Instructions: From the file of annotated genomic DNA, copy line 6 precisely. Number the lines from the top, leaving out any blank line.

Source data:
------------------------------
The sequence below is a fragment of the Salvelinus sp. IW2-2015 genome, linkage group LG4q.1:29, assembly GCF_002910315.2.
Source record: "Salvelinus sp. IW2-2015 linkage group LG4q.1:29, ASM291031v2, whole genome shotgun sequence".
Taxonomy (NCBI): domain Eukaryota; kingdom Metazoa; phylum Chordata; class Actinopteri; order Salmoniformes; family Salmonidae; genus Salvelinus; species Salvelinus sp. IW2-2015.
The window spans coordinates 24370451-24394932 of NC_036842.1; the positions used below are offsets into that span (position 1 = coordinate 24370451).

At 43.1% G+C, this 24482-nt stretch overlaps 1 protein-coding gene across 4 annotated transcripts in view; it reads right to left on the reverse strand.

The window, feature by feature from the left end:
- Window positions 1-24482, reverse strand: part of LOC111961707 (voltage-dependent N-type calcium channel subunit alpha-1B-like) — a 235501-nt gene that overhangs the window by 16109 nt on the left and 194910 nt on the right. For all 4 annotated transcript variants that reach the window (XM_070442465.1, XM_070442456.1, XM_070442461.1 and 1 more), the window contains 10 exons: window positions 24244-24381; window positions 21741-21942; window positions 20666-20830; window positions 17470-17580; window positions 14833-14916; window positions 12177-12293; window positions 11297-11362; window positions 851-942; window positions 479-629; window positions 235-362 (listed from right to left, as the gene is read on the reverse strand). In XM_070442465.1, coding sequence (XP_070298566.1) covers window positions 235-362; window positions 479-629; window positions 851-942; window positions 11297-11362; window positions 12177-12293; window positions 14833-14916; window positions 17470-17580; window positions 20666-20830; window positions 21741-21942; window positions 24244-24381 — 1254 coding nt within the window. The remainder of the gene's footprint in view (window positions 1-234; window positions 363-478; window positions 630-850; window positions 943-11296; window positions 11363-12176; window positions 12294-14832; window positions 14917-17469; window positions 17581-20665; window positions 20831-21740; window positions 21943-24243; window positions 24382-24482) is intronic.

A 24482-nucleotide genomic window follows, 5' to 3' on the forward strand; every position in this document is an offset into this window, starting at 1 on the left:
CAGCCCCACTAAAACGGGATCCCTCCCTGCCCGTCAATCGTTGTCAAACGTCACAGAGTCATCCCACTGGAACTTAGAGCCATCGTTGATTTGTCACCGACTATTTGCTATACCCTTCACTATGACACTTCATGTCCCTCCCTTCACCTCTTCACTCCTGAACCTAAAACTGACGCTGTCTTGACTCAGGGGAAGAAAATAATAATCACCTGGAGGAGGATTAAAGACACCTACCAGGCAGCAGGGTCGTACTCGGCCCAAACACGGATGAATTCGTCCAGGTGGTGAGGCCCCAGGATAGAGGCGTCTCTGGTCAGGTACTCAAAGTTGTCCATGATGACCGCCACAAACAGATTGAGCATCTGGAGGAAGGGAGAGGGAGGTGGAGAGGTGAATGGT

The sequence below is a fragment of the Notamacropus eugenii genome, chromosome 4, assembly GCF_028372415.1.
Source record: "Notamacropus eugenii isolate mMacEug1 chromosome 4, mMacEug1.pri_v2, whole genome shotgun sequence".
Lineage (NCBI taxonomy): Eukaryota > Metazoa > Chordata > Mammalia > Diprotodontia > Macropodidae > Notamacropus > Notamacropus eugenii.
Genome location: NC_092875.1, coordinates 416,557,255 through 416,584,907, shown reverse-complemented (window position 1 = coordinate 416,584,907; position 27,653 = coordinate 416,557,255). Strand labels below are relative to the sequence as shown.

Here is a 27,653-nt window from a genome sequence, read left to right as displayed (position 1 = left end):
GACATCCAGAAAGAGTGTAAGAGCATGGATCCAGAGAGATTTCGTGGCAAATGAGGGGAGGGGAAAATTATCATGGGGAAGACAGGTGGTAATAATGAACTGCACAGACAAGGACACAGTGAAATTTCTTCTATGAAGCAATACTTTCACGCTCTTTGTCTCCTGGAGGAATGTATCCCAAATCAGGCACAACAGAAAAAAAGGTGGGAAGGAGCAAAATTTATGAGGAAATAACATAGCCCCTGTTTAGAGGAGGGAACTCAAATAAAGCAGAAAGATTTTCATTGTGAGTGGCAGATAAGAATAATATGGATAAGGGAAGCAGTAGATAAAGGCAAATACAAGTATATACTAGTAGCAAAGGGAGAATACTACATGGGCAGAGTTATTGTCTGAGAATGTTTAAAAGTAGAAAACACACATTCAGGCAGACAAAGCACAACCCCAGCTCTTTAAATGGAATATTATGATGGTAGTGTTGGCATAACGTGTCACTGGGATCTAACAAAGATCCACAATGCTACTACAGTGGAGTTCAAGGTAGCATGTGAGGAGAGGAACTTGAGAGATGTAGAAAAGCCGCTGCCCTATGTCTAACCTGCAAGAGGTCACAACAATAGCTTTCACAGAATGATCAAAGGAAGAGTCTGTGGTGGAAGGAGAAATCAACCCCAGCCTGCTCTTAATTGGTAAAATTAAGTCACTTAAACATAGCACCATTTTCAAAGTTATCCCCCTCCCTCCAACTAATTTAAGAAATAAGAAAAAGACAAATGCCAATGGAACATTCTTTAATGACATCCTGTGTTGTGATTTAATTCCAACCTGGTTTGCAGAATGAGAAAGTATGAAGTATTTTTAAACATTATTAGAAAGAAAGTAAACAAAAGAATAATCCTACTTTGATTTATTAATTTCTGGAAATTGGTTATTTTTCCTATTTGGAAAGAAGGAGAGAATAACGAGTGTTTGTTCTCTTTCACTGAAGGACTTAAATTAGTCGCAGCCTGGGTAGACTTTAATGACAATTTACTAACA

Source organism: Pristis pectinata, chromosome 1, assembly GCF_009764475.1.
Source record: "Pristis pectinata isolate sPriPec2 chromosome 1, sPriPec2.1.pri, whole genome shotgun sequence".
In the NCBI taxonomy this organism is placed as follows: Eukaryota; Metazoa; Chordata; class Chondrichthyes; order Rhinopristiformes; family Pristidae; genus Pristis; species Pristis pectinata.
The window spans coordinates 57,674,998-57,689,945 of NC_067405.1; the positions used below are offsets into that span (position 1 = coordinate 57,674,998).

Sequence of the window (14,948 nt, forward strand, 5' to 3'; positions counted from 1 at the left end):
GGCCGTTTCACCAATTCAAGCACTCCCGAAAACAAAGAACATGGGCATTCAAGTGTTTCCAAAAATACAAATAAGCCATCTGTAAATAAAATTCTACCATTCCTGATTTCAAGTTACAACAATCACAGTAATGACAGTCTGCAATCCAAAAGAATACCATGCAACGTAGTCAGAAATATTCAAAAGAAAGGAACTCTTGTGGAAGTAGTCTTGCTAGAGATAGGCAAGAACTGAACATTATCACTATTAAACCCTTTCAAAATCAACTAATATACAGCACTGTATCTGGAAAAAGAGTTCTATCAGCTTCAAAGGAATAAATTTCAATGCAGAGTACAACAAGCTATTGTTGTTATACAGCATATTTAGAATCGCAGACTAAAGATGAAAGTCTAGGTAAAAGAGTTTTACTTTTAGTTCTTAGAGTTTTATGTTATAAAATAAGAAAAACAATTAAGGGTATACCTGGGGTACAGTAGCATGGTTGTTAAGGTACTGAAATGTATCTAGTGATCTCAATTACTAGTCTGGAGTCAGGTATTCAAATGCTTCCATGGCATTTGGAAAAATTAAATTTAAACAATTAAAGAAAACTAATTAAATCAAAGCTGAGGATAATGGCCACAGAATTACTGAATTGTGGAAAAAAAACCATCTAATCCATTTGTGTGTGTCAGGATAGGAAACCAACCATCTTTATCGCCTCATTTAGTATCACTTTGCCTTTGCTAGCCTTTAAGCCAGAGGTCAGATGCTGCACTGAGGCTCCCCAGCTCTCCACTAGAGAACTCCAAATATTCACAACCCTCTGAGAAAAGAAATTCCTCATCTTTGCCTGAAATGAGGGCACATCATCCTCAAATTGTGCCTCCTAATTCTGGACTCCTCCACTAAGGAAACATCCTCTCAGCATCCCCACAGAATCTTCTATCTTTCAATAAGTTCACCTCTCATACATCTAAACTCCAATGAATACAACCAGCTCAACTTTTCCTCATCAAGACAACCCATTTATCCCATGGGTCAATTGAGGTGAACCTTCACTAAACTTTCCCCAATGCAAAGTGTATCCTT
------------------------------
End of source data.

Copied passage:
The window, feature by feature from the left end: